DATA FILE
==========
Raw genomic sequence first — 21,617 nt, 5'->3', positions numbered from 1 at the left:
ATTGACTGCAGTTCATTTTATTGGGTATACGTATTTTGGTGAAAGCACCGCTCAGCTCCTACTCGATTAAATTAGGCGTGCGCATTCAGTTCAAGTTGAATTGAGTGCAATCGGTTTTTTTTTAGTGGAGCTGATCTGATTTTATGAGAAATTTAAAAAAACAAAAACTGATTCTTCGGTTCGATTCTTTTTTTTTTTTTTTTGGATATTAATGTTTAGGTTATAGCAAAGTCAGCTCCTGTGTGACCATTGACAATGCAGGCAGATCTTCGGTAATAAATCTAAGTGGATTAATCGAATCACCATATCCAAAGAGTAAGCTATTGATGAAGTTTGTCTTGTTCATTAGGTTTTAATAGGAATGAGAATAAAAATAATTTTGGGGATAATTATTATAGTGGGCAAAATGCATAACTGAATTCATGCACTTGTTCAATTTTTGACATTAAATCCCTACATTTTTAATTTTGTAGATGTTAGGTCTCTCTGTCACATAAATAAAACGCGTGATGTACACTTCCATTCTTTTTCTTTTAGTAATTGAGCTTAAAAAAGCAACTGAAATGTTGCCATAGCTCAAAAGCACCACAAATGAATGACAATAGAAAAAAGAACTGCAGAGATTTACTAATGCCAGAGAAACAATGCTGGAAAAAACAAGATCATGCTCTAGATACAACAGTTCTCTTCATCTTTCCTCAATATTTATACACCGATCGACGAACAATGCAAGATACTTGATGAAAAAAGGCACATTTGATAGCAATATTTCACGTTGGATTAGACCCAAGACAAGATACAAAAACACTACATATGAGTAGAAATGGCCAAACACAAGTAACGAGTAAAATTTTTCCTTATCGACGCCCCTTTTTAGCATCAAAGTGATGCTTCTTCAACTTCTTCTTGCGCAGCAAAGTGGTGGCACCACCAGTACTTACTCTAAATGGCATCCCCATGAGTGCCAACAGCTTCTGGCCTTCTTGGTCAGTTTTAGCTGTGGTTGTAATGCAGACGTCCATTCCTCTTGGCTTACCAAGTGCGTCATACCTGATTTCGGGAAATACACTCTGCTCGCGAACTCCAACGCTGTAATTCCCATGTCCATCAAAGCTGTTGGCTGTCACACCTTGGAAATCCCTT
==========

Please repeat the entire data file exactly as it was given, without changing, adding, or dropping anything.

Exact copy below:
Raw genomic sequence first — 21,617 nt, 5'->3', positions numbered from 1 at the left:
ATTGACTGCAGTTCATTTTATTGGGTATACGTATTTTGGTGAAAGCACCGCTCAGCTCCTACTCGATTAAATTAGGCGTGCGCATTCAGTTCAAGTTGAATTGAGTGCAATCGGTTTTTTTTTAGTGGAGCTGATCTGATTTTATGAGAAATTTAAAAAAACAAAAACTGATTCTTCGGTTCGATTCTTTTTTTTTTTTTTTTGGATATTAATGTTTAGGTTATAGCAAAGTCAGCTCCTGTGTGACCATTGACAATGCAGGCAGATCTTCGGTAATAAATCTAAGTGGATTAATCGAATCACCATATCCAAAGAGTAAGCTATTGATGAAGTTTGTCTTGTTCATTAGGTTTTAATAGGAATGAGAATAAAAATAATTTTGGGGATAATTATTATAGTGGGCAAAATGCATAACTGAATTCATGCACTTGTTCAATTTTTGACATTAAATCCCTACATTTTTAATTTTGTAGATGTTAGGTCTCTCTGTCACATAAATAAAACGCGTGATGTACACTTCCATTCTTTTTCTTTTAGTAATTGAGCTTAAAAAAGCAACTGAAATGTTGCCATAGCTCAAAAGCACCACAAATGAATGACAATAGAAAAAAGAACTGCAGAGATTTACTAATGCCAGAGAAACAATGCTGGAAAAAACAAGATCATGCTCTAGATACAACAGTTCTCTTCATCTTTCCTCAATATTTATACACCGATCGACGAACAATGCAAGATACTTGATGAAAAAAGGCACATTTGATAGCAATATTTCACGTTGGATTAGACCCAAGACAAGATACAAAAACACTACATATGAGTAGAAATGGCCAAACACAAGTAACGAGTAAAATTTTTCCTTATCGACGCCCCTTTTTAGCATCAAAGTGATGCTTCTTCAACTTCTTCTTGCGCAGCAAAGTGGTGGCACCACCAGTACTTACTCTAAATGGCATCCCCATGAGTGCCAACAGCTTCTGGCCTTCTTGGTCAGTTTTAGCTGTGGTTGTAATGCAGACGTCCATTCCTCTTGGCTTACCAAGTGCGTCATACCTGATTTCGGGAAATACACTCTGCTCGCGAACTCCAACGCTGTAATTCCCATGTCCATCAAAGCTGTTGGCTGTCACACCTTGGAAATCCCTT